Tuesday, 7 October 2014
The Accidental Time Machine - Joe Haldeman
Title: The Accidental Time Machine
Author: Joe Haldeman
Genre: Science Fiction
The Book Depository
“The Accidental Time Machine” is a Science Fiction novel written by Joe Haldeman, an author who is better known for another Science Fiction novel, “The Forever War”. In regards to this novel, well it follows a young graduate student at MIT, Matt Fuller, who as the title implies, accidentally creates a time machine. However, every time it is used it will jump forward in time with the time interval increasing each time. When he finally decides to physically use it himself he reappears almost a month later to find that he has been accused of murder. Forced to use his machine to escape, he embarks on an adventure moving further and further into the future hoping that at some point humanity will have invented a machine which would enable him to return to his own time.
So my first observation is that Haldeman obviously has some knowledge of physics as the science elements did have some semblance of realism. Authors can almost treat the technology and science in these books as magic but Haldeman does at try and at least make it feel vaguely plausible. I also loved how Matt actually experimented and analysed things before he physically used the machine himself. So often we see people in time travel stories just pressing a button in a gung ho fashion without thinking anything through but this time we got to see a character trying to actually assess the risks and possibilities which was nice to see.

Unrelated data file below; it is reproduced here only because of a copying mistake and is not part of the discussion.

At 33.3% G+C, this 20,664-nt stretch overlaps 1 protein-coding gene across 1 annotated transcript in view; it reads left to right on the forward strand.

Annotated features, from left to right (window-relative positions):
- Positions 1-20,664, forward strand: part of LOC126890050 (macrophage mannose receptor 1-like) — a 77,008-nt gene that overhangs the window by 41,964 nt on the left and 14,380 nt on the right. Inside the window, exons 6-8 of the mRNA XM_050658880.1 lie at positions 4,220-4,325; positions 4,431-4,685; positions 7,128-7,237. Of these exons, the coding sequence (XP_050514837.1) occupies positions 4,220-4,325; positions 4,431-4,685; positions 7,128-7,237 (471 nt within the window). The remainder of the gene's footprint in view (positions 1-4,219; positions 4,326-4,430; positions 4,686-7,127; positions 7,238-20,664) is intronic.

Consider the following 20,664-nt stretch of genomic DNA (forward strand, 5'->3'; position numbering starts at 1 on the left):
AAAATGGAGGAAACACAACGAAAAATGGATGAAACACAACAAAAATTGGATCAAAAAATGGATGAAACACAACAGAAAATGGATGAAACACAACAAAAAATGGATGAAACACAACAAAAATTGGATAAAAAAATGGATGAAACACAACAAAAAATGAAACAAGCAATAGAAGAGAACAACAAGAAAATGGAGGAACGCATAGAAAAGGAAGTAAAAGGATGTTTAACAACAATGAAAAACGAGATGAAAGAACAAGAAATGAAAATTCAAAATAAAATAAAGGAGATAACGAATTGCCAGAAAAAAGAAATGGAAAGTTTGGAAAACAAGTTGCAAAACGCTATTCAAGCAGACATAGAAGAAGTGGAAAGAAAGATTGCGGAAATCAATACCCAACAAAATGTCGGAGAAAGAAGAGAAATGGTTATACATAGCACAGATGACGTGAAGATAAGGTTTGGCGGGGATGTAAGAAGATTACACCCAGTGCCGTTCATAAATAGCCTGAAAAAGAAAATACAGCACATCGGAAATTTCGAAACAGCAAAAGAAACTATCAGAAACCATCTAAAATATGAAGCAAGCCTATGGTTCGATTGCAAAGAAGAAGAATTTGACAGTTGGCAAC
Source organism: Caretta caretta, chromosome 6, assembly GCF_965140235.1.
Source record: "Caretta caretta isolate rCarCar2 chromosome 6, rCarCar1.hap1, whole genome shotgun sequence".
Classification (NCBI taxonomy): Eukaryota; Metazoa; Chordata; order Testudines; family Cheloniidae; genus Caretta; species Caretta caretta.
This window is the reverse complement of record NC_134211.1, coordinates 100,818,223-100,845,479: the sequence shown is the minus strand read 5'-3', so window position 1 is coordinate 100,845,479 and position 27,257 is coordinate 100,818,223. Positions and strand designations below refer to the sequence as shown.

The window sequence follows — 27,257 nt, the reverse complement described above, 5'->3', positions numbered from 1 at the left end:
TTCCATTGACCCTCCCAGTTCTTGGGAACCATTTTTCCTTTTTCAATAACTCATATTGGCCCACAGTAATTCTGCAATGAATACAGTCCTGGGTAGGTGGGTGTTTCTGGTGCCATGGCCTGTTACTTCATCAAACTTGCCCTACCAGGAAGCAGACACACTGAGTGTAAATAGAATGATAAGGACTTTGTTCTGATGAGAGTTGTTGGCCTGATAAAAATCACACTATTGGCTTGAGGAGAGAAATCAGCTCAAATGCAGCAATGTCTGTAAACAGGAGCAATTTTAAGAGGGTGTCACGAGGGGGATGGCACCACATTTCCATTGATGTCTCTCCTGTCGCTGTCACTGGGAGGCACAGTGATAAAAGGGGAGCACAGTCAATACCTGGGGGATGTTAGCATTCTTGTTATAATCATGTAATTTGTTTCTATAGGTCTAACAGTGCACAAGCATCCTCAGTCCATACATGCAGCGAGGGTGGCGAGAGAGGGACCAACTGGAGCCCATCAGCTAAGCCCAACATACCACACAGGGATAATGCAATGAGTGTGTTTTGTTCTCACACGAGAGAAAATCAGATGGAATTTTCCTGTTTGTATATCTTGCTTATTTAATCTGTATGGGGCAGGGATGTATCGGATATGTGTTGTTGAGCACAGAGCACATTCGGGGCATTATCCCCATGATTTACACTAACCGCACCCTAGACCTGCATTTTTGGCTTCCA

The writing is also to a decent standard and I enjoyed the layers of humour that Haldeman has included in the story. In addition, it was interesting to see the many different types of society and how humanity appears to have altered in various ways to suit them. However, in a way this is also one of the issues with the novel. It actually jumps too often and explores to many places; I was just beginning to understand one society and the story would then jump to another. It was rather disconcerting and did at times make the book feel like it was almost an outline for some time travelling TV series where each jump in time would be a new episode.
However, the biggest weakness in the novel is the characterisation; Matt in particular as the protagonist is flat and uninteresting. He has no charisma, interesting attributes or personality at all which of course meant it was hard to feel any real connection. The supporting characters weren’t any better, there was no depth or development and they were just used as plot devices to move the story forwards.
Overall, this was an interesting and at times quite funny novel. The different societies visited during the journey into the future are varied and intriguing although it would have been nice to have spent a bit more time at each. The characters are a severe weakness however and it was a bit of a battle at times to enjoy the fun of the plot itself when the characters themselves were so flat and lifeless. Going forward I will probably give Haldeman’s “The Forever War” a read but if the characters are as lacking in that book then I will probably move on to other authors.